Millennials Should Be Excited for Clinton

Millennials Should Be Excited for Clinton

Annie Cohen, Staff Writer

Come November, students who are registered to vote will cast their ballot to decide who will be the next president. For many of us who were too young to vote in 2012, it will be our first time voting for a president. The elusive millennial vote is one that both candidates are struggling to capture, especially in light of the third-party candidates who are presenting themselves to young voters as attractive alternatives to the status quo. While this should be an exciting time for us as we prepare to have our votes counted for the first time, we too often get lost in the day-to-day ennui of a campaign season. The same students who were most fervently feeling the Bern are now feeling burned by the system. But we cannot afford to sit this one out.

Hillary Clinton’s campaign has not been without its flaws, but it has demonstrated a fundamental desire to facilitate a dialogue with young voters, a goal largely absent on the opposing side. By appearing in popular formats like Between Two Ferns and Humans of New York, the Clinton campaign is attempting to communicate with millennials through their own unique channels. It sounds trite, but as an electorate, Americans need to remember that all of the candidates are only human beings. Of course, only one of these human beings claims that he alone can defeat ISIS and that, up until this week, President Barack Obama was not born in the United States. Still, though, only human.

There are less than 50 days until the election, which means there is no time to waste. If the American voters, particularly young voters, do not want to hand the highest office in the land over to a lying, fear-mongering, misogynistic xenophobe, then we had better start taking this seriously. A vote for anybody besides Hillary Clinton is a vote for Donald Trump, plain and simple. Furthermore, a vote for Hillary Clinton is not simply, as Jill Stein’s merchandise declares, “the lesser evil.” Only one person in this contest has proven himself time and time again to be, in a word, deplorable. Hillary Clinton is not Donald Trump with a few different policies and a better makeup artist. She is an intelligent, hardworking woman who has already accomplished an astonishing amount for this country, and who will continue to do so if elected president.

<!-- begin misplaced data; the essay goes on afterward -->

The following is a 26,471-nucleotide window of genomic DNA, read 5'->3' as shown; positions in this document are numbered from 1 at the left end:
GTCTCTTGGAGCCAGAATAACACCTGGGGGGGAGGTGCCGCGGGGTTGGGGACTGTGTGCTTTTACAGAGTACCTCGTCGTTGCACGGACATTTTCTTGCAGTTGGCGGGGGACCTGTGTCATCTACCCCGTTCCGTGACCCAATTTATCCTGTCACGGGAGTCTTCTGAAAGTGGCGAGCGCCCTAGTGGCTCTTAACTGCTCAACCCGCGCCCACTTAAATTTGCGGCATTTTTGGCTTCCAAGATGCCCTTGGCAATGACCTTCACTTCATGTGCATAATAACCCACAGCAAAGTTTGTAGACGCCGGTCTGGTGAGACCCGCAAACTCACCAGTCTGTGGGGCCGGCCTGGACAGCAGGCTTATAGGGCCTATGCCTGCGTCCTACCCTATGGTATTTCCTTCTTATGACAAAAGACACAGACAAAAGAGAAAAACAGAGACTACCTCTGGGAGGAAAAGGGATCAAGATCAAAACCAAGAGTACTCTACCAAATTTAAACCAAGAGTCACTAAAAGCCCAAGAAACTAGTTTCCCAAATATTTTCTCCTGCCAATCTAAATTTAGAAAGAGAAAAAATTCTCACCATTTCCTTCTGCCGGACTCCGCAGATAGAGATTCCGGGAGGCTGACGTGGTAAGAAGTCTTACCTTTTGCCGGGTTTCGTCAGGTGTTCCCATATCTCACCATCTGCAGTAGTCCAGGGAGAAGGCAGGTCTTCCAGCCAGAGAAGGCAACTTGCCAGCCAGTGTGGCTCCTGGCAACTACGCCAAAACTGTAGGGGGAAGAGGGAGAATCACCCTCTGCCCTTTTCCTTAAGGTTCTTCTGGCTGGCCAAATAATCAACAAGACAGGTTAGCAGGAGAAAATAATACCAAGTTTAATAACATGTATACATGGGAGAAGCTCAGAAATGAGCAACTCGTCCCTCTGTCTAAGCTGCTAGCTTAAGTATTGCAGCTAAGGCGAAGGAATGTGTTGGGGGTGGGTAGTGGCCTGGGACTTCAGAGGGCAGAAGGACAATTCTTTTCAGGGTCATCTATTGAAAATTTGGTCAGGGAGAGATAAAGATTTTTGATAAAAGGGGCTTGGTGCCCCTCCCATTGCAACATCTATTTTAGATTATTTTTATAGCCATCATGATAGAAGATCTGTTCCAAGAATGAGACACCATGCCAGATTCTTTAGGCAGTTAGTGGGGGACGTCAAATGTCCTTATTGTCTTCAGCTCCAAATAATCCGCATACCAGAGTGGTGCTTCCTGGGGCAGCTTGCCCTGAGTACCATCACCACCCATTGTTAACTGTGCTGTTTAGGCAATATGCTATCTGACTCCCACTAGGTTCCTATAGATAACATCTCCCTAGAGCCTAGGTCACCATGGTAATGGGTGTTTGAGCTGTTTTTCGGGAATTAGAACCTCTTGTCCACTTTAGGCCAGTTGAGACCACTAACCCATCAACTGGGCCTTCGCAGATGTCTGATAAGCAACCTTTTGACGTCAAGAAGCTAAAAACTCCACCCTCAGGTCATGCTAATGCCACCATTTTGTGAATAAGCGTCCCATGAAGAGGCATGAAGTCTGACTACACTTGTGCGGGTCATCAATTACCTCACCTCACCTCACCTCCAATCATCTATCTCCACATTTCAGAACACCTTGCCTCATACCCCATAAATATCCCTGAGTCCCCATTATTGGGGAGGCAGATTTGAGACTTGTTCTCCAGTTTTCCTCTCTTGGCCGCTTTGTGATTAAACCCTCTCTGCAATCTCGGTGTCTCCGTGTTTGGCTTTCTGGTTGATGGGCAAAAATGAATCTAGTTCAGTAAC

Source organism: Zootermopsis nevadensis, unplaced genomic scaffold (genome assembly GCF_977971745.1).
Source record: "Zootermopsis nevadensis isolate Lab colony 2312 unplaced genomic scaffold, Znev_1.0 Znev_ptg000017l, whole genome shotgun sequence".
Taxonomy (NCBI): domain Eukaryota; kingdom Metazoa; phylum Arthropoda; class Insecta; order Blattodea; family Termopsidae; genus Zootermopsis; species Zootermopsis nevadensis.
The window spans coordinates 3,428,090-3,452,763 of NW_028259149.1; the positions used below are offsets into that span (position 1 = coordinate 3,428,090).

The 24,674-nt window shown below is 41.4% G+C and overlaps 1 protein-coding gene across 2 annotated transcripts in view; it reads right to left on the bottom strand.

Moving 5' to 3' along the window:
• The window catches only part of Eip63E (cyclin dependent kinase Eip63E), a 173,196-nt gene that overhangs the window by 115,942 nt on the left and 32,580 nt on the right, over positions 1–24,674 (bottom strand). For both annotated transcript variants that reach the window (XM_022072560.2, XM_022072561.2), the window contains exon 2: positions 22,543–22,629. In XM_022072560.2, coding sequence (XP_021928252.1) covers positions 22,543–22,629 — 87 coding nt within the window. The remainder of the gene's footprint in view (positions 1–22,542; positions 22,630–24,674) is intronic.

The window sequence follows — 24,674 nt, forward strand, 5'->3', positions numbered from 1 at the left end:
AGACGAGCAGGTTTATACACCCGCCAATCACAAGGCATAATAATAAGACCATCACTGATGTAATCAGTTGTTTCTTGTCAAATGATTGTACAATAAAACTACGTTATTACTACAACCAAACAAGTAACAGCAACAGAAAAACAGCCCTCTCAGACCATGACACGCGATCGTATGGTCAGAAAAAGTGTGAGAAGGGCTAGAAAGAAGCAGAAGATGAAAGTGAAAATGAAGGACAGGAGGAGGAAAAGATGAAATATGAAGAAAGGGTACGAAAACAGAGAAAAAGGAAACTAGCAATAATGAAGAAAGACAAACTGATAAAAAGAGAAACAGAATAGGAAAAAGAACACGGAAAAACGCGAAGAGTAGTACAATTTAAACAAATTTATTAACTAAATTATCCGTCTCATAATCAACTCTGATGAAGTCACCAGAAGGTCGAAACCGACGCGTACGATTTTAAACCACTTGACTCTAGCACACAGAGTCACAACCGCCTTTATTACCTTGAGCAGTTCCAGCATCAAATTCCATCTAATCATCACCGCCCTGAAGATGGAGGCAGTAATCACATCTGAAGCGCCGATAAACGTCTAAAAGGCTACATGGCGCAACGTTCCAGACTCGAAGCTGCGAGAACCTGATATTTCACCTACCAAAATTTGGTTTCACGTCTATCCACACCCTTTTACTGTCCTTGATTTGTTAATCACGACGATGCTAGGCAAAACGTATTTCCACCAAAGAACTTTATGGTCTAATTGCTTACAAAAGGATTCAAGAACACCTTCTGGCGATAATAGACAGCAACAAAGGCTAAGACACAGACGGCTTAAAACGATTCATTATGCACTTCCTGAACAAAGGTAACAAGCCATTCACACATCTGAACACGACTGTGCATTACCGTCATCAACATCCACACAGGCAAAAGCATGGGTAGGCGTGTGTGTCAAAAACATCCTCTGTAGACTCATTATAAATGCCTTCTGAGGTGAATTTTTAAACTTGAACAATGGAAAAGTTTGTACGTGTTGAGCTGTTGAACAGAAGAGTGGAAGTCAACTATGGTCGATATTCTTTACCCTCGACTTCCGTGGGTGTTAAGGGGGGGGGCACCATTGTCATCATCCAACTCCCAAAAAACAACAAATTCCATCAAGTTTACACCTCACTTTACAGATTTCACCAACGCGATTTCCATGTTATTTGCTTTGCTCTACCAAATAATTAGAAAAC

So much is discussed in our culture on the subject of millennials. Countless thinkpieces and news reports over the years have tried to define our generation, but to no avail. We are a magnificent and diverse group who defy labels and expectations. We have the world at our fingertips, and it is up to us to ensure that this continues. Through taking action in this election, we can prove our ability to come together and rise above in the name of progress and equality of opportunity for all.

Opinions expressed on the editorial pages are not necessarily those of WSN, and our publication of opinions is not an endorsement of them.

A version of this article appeared in the Monday, September 26th print edition. Email Annie Cohen at [email protected].